Farmer

Discussion in 'All Languages' started by ThomasK, Jul 18, 2013.

  1. ThomasK Senior Member

    (near) Kortrijk, Belgium
    Belgium, Dutch
    How do you translate 'farmer' in your language? Do you have derivations with some connotation?

    There may be several terms, as in English*:
    Dutch:

    - landbouwer (land-cultivator [lit. builder], very objective)
    - boer (general, often loaded with a connotation)
    - fairly uncommon now: hereboer ('lord-farmer'literally, a [very] rich farmer, who does not need to work on the field himselfsometimes)
    - boers (behaving in some rude way)


    *English distinguishes between peasantsand farmers, I think, which refers to poor and rich farmers, or even workers and owners. It is not quiteclear to me whether a peasant in English can own a farm.

    In French there is fermier vs. paysan, I believe. I found this interesting explanation for paysan at Wikipédia:
     
    Last edited: Jul 19, 2013
  2. DearPrudence

    DearPrudence Dépêche Mod

    IdF
    French (lower Normandy)
    Actually, in French, the PC and modern term is
    "agriculteur, agricultrice"

    "fermier, fermière" sounds a bit old (but can be used by the farmers themselves if they wish so I would say)
    and as le Larousse says, "paysan, paysanne" can have pejorative connotations.
     
  3. ThomasK Senior Member

    (near) Kortrijk, Belgium
    Belgium, Dutch
    I should have remembered: you're right. It would be interesting to find out more about these (very subtle) differences: how come peasant/ paysan have that negative ring? How come fermier sounds old? Etc. Might be too broad though, lead us too far (astray ?). I do guess that 'fermier' sounds old-fashioned, because it is no longer only descriptive. The funny thing is that in Dutch politicians might refer to 'agrarische bedrijfsleiders' [agrarian firm-leaders] nowadays, rather than 'landbouwers', because the new term offers more status, more prestige...
     
  4. Rallino Moderatoúrkos

    Ankara
    Turkish
    In Turkish it's çiftçi /t͡ʃift't͡ʃi/

    It comes from the word çift, which means couple/double/two of an item. A farm is çiftlik, which suggests a field cultivated with the help of a couple of oxen. And I suppose çiftçi is the person who possesses those 'two' animals.

    There is also köylü (villager), but it can be deregatory.
     
  5. apmoy70

    apmoy70 Senior Member

    Greek
    In Greek:

    Farmer:

    A/ «Αγρότης, -τισσα» [a'ɣrotis] (masc.), [a'ɣrotisa] (fem.) --> farmer < Classical masc. noun «ἀγρότης & ἀγρώτης» ăgrótēs & ăgrṓtēs --> countryman, rustic; there existed a feminine form, «ἀγρότις» ăgrótis, reserved for the land nymphs (PIE h₂eǵ-ro-, field, cf Skt. अज्र (ajra), field; Lat. ager, field, farm > It./Sp./Por. agro, Fr. aire, Rom. agru).

    B/ «Γεωργός, -γός» [ʝe.or'ɣos] (masc. & fem.) < Classical masc. noun «γεωργός» gĕōrgós --> farmer, husbandman (in Sparta, tax farmer); Compound, fem. noun «γῆ» gê --> earth, soil, land (with uncertain etymology) + neut. noun «ἔργον» érgŏn --> work (PIE *werǵ-, work). From «γεωργός» the well-known male first name «Γεώργιος» (George), derives.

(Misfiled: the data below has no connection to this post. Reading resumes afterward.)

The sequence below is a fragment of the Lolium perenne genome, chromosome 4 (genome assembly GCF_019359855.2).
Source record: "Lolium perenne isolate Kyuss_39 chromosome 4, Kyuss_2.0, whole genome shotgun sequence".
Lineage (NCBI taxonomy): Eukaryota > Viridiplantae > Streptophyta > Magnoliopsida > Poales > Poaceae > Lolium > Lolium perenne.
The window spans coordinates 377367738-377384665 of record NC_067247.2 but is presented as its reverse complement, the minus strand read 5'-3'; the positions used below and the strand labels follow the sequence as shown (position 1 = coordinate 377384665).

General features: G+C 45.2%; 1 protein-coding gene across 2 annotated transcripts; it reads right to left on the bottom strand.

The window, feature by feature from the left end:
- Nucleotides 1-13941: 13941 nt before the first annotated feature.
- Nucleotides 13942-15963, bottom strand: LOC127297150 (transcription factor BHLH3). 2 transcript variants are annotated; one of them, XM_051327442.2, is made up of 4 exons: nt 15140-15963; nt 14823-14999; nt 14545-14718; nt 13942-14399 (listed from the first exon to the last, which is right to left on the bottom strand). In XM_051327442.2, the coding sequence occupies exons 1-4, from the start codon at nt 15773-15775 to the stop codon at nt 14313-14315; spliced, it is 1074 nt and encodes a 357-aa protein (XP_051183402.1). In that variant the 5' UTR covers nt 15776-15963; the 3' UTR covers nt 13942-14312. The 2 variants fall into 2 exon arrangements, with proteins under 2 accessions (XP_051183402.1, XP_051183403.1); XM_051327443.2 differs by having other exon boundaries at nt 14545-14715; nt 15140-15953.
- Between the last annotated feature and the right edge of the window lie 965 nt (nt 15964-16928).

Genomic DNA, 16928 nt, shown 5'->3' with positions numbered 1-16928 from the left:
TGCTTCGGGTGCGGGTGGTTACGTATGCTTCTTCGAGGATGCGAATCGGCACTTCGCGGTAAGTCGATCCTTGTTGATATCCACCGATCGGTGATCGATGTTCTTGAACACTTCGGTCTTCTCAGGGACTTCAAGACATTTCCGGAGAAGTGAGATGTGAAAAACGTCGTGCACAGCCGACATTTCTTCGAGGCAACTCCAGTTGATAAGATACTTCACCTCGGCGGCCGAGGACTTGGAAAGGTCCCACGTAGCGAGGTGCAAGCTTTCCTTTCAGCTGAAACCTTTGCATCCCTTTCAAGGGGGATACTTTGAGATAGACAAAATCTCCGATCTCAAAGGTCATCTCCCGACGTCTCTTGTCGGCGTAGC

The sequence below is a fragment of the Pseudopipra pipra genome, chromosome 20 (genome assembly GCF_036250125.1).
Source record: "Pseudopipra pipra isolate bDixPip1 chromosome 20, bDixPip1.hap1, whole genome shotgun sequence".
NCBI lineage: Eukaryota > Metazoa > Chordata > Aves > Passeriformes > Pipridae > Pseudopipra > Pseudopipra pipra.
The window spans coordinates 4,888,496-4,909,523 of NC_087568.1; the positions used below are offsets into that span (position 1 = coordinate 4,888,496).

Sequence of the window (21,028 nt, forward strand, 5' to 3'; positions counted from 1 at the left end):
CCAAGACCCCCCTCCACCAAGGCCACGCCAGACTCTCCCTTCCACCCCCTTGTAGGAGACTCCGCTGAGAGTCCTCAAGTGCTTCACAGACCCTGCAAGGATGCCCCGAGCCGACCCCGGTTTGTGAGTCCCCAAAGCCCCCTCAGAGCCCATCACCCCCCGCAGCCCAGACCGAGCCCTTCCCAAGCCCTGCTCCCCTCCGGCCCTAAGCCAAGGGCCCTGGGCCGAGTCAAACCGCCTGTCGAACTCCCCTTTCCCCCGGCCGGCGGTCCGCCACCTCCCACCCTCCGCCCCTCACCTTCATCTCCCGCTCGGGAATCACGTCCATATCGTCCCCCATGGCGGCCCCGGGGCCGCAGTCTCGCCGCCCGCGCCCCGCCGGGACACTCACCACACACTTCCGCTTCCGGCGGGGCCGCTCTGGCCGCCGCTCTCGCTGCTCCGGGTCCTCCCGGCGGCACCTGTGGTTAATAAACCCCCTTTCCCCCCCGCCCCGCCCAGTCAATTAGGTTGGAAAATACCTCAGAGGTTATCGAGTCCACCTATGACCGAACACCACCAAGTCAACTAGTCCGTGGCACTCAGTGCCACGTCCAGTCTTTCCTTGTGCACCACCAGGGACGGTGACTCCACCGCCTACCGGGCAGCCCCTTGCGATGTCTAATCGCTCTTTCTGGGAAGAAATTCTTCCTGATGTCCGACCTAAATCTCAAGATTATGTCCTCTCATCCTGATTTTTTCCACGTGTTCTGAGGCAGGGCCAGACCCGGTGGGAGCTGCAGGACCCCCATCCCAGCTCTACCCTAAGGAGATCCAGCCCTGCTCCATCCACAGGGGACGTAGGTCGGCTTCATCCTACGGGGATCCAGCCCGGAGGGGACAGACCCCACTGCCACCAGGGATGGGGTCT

We use A & B interchangeably. Perhaps a slight difference between the two is that an «αγρότης» can also be a pastoralist. A «γεωργός» is strictly the land cultivator.

    Edit: Rallino we too use «τσιφλικάς» [t͡sifli'kas] (masc.) for the owner of large landed estate-which is a «τσιφλίκι» [t͡si'flici] (neut.), but it's derogatory. Obviously a Turkish loan.
     
    Last edited: Jul 18, 2013
  6. Rallino Moderatoúrkos

    Ankara
    Turkish
    And you've just reminded me that we use ırgat as well, which is a Greek loan, from the word εργάτης. :)
     
  7. ThomasK Senior Member

    (near) Kortrijk, Belgium
    Belgium, Dutch
    The funny thing is that a German farmer just told me that Yuri in Russian referred to George(s) in English/ French and meant 'farmer' indeed. He and his wife happened to have chose that as their dog's name, and only later found out how well it fit in with their work !
     
  8. bibax Senior Member

    Czech
    Czech:

    zemědělec (< země = land, earth, soil, related to Latin humus; obdělávati = to cultivate < dělati = to do, to make, -ec = agentive suffix) = agriculturer, a general neutral term (probably a calque from Latin agricola or Greek γεωργός) for all agricolae from the Neolithic era to the present day; zemědělství = agricultura; zemědělský (výrobek) = agricultural (product);

    sedlák (< *sědlo, usedlost = homestead, farmstead) = farmer, husbandman (I never heard the term before, husband means something else, of course). In the past (after the abolition of serfdom) the sedláks formed an important social and political class. After the communist coup d'état in 1948 they were violently forced to create the unified collective farms (with the rolníks). Now the word sedlák is a bit outdated. Sedlák is also a literary archetype (e.g. in fairy tales: rich/greedy/clever/dumb/etc. sedlák). The feminine form: selka (< *sedlka).

    statkář (< statek = homestead, estate) = a landowner, a richer sedlák;
    velkostatkář (velký = big) = a bigger statkář; both statkář and velkostatkář are outdated;

    rolník (< role = a piece of field) = a poorer villager, usually tenant of a small croft; his social status was bellow of that of the sedláks. The word rolník was widely used by the communists, the rolníks (symbolized by sickle) and the dělníks (= the factory workers, symbolized by hammer) formed the working class. The word rolník is rarely used nowadays.

    družstevník (< družstvo = co-op, collective < druh = mate, companion, partner) = coop-member. After 1948 the sedláks and the rolníks became družstevníks (in Soviet Russia kolkhoznik < kolkhoz колхоз = collective farm).

    In history there were also:

    zeman (< *zeměnín < země = land) = yeoman;